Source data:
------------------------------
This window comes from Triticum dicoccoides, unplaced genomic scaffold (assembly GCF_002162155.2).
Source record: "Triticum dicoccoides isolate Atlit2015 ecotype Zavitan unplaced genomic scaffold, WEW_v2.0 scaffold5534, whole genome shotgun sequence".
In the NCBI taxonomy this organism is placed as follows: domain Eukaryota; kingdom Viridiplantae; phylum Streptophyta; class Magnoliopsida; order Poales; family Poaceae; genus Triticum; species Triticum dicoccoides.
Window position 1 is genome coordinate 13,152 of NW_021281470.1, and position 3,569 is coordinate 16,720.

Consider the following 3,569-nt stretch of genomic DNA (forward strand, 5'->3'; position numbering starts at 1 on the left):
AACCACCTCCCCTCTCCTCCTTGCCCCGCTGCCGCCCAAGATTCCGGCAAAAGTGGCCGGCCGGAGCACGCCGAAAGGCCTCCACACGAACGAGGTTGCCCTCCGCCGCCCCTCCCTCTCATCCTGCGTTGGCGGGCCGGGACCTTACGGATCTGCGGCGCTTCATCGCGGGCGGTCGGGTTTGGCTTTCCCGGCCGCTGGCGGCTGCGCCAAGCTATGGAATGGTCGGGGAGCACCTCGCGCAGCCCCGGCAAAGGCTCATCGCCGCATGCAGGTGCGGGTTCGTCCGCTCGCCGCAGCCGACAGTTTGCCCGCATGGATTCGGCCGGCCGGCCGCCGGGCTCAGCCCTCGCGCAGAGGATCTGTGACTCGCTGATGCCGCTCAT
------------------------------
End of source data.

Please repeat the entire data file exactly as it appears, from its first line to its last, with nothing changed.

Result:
This window comes from Triticum dicoccoides, unplaced genomic scaffold (assembly GCF_002162155.2).
Source record: "Triticum dicoccoides isolate Atlit2015 ecotype Zavitan unplaced genomic scaffold, WEW_v2.0 scaffold5534, whole genome shotgun sequence".
In the NCBI taxonomy this organism is placed as follows: domain Eukaryota; kingdom Viridiplantae; phylum Streptophyta; class Magnoliopsida; order Poales; family Poaceae; genus Triticum; species Triticum dicoccoides.
Window position 1 is genome coordinate 13,152 of NW_021281470.1, and position 3,569 is coordinate 16,720.

Consider the following 3,569-nt stretch of genomic DNA (forward strand, 5'->3'; position numbering starts at 1 on the left):
AACCACCTCCCCTCTCCTCCTTGCCCCGCTGCCGCCCAAGATTCCGGCAAAAGTGGCCGGCCGGAGCACGCCGAAAGGCCTCCACACGAACGAGGTTGCCCTCCGCCGCCCCTCCCTCTCATCCTGCGTTGGCGGGCCGGGACCTTACGGATCTGCGGCGCTTCATCGCGGGCGGTCGGGTTTGGCTTTCCCGGCCGCTGGCGGCTGCGCCAAGCTATGGAATGGTCGGGGAGCACCTCGCGCAGCCCCGGCAAAGGCTCATCGCCGCATGCAGGTGCGGGTTCGTCCGCTCGCCGCAGCCGACAGTTTGCCCGCATGGATTCGGCCGGCCGGCCGCCGGGCTCAGCCCTCGCGCAGAGGATCTGTGACTCGCTGATGCCGCTCAT